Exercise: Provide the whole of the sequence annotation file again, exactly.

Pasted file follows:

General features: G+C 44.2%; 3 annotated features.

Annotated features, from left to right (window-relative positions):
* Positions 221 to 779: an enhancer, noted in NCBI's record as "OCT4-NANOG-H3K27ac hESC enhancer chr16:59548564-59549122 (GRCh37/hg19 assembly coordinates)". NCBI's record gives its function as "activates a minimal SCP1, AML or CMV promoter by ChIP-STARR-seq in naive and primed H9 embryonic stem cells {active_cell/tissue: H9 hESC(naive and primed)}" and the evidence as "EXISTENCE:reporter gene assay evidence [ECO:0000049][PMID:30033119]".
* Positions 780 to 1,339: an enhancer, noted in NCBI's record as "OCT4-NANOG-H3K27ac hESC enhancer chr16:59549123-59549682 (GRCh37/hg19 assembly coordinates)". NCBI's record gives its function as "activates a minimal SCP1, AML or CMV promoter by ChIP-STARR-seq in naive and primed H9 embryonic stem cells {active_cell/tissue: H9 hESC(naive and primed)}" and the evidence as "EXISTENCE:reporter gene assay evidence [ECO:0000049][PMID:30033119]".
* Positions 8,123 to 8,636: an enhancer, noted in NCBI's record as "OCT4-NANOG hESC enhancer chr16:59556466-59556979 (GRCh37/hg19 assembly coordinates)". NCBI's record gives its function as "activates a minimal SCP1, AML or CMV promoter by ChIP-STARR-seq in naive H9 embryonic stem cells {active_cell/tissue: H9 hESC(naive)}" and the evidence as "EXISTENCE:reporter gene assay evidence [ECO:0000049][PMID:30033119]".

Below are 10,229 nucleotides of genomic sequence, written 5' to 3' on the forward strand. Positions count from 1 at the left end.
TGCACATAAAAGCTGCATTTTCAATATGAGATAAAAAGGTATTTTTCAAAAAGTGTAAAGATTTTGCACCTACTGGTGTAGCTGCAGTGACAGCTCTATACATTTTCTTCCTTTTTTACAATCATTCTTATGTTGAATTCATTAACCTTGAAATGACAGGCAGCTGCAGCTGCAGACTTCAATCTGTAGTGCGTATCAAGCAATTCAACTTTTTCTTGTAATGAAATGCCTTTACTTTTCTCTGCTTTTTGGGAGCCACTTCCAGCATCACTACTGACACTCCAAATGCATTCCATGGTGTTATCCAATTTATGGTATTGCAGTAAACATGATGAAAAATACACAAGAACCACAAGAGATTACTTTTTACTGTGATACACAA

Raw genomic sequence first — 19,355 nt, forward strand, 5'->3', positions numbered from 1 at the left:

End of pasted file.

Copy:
General features: G+C 44.2%; 3 annotated features.

Annotated features, from left to right (window-relative positions):
* Positions 221 to 779: an enhancer, noted in NCBI's record as "OCT4-NANOG-H3K27ac hESC enhancer chr16:59548564-59549122 (GRCh37/hg19 assembly coordinates)". NCBI's record gives its function as "activates a minimal SCP1, AML or CMV promoter by ChIP-STARR-seq in naive and primed H9 embryonic stem cells {active_cell/tissue: H9 hESC(naive and primed)}" and the evidence as "EXISTENCE:reporter gene assay evidence [ECO:0000049][PMID:30033119]".
* Positions 780 to 1,339: an enhancer, noted in NCBI's record as "OCT4-NANOG-H3K27ac hESC enhancer chr16:59549123-59549682 (GRCh37/hg19 assembly coordinates)". NCBI's record gives its function as "activates a minimal SCP1, AML or CMV promoter by ChIP-STARR-seq in naive and primed H9 embryonic stem cells {active_cell/tissue: H9 hESC(naive and primed)}" and the evidence as "EXISTENCE:reporter gene assay evidence [ECO:0000049][PMID:30033119]".
* Positions 8,123 to 8,636: an enhancer, noted in NCBI's record as "OCT4-NANOG hESC enhancer chr16:59556466-59556979 (GRCh37/hg19 assembly coordinates)". NCBI's record gives its function as "activates a minimal SCP1, AML or CMV promoter by ChIP-STARR-seq in naive H9 embryonic stem cells {active_cell/tissue: H9 hESC(naive)}" and the evidence as "EXISTENCE:reporter gene assay evidence [ECO:0000049][PMID:30033119]".

Below are 10,229 nucleotides of genomic sequence, written 5' to 3' on the forward strand. Positions count from 1 at the left end.
TGCACATAAAAGCTGCATTTTCAATATGAGATAAAAAGGTATTTTTCAAAAAGTGTAAAGATTTTGCACCTACTGGTGTAGCTGCAGTGACAGCTCTATACATTTTCTTCCTTTTTTACAATCATTCTTATGTTGAATTCATTAACCTTGAAATGACAGGCAGCTGCAGCTGCAGACTTCAATCTGTAGTGCGTATCAAGCAATTCAACTTTTTCTTGTAATGAAATGCCTTTACTTTTCTCTGCTTTTTGGGAGCCACTTCCAGCATCACTACTGACACTCCAAATGCATTCCATGGTGTTATCCAATTTATGGTATTGCAGTAAACATGATGAAAAATACACAAGAACCACAAGAGATTACTTTTTACTGTGATACACAA

Raw genomic sequence first — 19,355 nt, forward strand, 5'->3', positions numbered from 1 at the left: